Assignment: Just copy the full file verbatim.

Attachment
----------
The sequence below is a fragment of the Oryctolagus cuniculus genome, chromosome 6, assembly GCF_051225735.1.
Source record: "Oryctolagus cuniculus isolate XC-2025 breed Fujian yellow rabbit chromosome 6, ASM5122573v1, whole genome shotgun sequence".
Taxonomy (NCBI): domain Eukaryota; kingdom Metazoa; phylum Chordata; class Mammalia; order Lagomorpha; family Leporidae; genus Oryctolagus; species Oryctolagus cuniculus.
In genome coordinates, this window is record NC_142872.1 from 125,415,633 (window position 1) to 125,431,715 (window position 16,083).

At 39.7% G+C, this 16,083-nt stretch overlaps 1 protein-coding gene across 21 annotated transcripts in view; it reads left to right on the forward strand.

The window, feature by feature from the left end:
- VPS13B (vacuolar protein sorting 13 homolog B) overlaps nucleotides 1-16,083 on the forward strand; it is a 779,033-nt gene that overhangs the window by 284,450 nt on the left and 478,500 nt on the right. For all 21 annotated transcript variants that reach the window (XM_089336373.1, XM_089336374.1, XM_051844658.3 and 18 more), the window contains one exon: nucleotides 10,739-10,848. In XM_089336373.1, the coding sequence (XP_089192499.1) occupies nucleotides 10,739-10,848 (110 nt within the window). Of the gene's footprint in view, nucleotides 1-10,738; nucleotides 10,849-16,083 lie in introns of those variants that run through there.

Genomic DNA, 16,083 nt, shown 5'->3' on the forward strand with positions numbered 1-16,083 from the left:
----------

The sequence below is a fragment of the Oryctolagus cuniculus genome, chromosome 6, assembly GCF_051225735.1.
Source record: "Oryctolagus cuniculus isolate XC-2025 breed Fujian yellow rabbit chromosome 6, ASM5122573v1, whole genome shotgun sequence".
Taxonomy (NCBI): domain Eukaryota; kingdom Metazoa; phylum Chordata; class Mammalia; order Lagomorpha; family Leporidae; genus Oryctolagus; species Oryctolagus cuniculus.
In genome coordinates, this window is record NC_142872.1 from 125,415,633 (window position 1) to 125,431,715 (window position 16,083).

At 39.7% G+C, this 16,083-nt stretch overlaps 1 protein-coding gene across 21 annotated transcripts in view; it reads left to right on the forward strand.

The window, feature by feature from the left end:
- VPS13B (vacuolar protein sorting 13 homolog B) overlaps nucleotides 1-16,083 on the forward strand; it is a 779,033-nt gene that overhangs the window by 284,450 nt on the left and 478,500 nt on the right. For all 21 annotated transcript variants that reach the window (XM_089336373.1, XM_089336374.1, XM_051844658.3 and 18 more), the window contains one exon: nucleotides 10,739-10,848. In XM_089336373.1, the coding sequence (XP_089192499.1) occupies nucleotides 10,739-10,848 (110 nt within the window). Of the gene's footprint in view, nucleotides 1-10,738; nucleotides 10,849-16,083 lie in introns of those variants that run through there.

Genomic DNA, 16,083 nt, shown 5'->3' on the forward strand with positions numbered 1-16,083 from the left: